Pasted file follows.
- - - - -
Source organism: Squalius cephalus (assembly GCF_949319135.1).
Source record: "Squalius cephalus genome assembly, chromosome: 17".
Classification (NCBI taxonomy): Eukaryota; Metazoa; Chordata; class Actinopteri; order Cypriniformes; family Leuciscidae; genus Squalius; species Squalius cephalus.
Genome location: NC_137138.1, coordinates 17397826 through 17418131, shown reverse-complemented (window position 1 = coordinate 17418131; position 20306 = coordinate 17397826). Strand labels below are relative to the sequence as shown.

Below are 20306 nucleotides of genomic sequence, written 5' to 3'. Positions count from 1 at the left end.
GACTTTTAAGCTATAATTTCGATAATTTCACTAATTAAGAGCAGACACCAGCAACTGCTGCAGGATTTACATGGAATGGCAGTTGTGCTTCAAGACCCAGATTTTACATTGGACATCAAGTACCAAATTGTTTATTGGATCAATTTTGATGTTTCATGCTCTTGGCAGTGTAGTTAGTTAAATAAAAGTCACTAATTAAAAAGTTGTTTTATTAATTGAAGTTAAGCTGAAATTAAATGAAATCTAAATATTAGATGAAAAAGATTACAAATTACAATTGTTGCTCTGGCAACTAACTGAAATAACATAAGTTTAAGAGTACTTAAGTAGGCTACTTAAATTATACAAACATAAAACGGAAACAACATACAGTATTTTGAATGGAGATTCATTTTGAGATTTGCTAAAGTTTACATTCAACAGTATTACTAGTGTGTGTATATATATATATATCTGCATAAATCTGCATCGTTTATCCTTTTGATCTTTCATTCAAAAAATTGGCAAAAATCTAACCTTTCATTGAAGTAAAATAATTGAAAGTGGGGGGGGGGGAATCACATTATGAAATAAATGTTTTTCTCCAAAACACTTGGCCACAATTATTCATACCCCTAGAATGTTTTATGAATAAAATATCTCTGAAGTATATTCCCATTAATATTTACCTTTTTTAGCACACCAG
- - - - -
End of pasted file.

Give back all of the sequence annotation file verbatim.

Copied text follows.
Source organism: Squalius cephalus (assembly GCF_949319135.1).
Source record: "Squalius cephalus genome assembly, chromosome: 17".
Classification (NCBI taxonomy): Eukaryota; Metazoa; Chordata; class Actinopteri; order Cypriniformes; family Leuciscidae; genus Squalius; species Squalius cephalus.
Genome location: NC_137138.1, coordinates 17397826 through 17418131, shown reverse-complemented (window position 1 = coordinate 17418131; position 20306 = coordinate 17397826). Strand labels below are relative to the sequence as shown.

Below are 20306 nucleotides of genomic sequence, written 5' to 3'. Positions count from 1 at the left end.
GACTTTTAAGCTATAATTTCGATAATTTCACTAATTAAGAGCAGACACCAGCAACTGCTGCAGGATTTACATGGAATGGCAGTTGTGCTTCAAGACCCAGATTTTACATTGGACATCAAGTACCAAATTGTTTATTGGATCAATTTTGATGTTTCATGCTCTTGGCAGTGTAGTTAGTTAAATAAAAGTCACTAATTAAAAAGTTGTTTTATTAATTGAAGTTAAGCTGAAATTAAATGAAATCTAAATATTAGATGAAAAAGATTACAAATTACAATTGTTGCTCTGGCAACTAACTGAAATAACATAAGTTTAAGAGTACTTAAGTAGGCTACTTAAATTATACAAACATAAAACGGAAACAACATACAGTATTTTGAATGGAGATTCATTTTGAGATTTGCTAAAGTTTACATTCAACAGTATTACTAGTGTGTGTATATATATATATATCTGCATAAATCTGCATCGTTTATCCTTTTGATCTTTCATTCAAAAAATTGGCAAAAATCTAACCTTTCATTGAAGTAAAATAATTGAAAGTGGGGGGGGGGGAATCACATTATGAAATAAATGTTTTTCTCCAAAACACTTGGCCACAATTATTCATACCCCTAGAATGTTTTATGAATAAAATATCTCTGAAGTATATTCCCATTAATATTTACCTTTTTTAGCACACCAG